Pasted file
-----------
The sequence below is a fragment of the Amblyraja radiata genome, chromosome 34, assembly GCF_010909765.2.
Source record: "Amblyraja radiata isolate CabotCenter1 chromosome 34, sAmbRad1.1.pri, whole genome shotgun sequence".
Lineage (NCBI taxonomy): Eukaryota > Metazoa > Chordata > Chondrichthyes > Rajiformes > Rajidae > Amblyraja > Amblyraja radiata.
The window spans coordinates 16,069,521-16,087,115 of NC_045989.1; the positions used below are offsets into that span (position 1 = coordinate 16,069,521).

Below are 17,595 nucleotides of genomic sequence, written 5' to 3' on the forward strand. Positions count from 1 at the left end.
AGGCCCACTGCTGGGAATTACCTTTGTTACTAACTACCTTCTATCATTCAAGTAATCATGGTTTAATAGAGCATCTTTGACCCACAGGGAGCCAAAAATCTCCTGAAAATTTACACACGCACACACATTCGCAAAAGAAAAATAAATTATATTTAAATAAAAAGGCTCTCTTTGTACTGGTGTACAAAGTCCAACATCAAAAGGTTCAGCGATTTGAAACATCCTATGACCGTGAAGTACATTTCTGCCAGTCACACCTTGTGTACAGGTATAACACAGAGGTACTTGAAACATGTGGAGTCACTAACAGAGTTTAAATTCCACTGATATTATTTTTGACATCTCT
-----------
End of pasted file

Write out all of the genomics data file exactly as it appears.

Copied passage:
The sequence below is a fragment of the Amblyraja radiata genome, chromosome 34, assembly GCF_010909765.2.
Source record: "Amblyraja radiata isolate CabotCenter1 chromosome 34, sAmbRad1.1.pri, whole genome shotgun sequence".
Lineage (NCBI taxonomy): Eukaryota > Metazoa > Chordata > Chondrichthyes > Rajiformes > Rajidae > Amblyraja > Amblyraja radiata.
The window spans coordinates 16,069,521-16,087,115 of NC_045989.1; the positions used below are offsets into that span (position 1 = coordinate 16,069,521).

Below are 17,595 nucleotides of genomic sequence, written 5' to 3' on the forward strand. Positions count from 1 at the left end.
AGGCCCACTGCTGGGAATTACCTTTGTTACTAACTACCTTCTATCATTCAAGTAATCATGGTTTAATAGAGCATCTTTGACCCACAGGGAGCCAAAAATCTCCTGAAAATTTACACACGCACACACATTCGCAAAAGAAAAATAAATTATATTTAAATAAAAAGGCTCTCTTTGTACTGGTGTACAAAGTCCAACATCAAAAGGTTCAGCGATTTGAAACATCCTATGACCGTGAAGTACATTTCTGCCAGTCACACCTTGTGTACAGGTATAACACAGAGGTACTTGAAACATGTGGAGTCACTAACAGAGTTTAAATTCCACTGATATTATTTTTGACATCTCT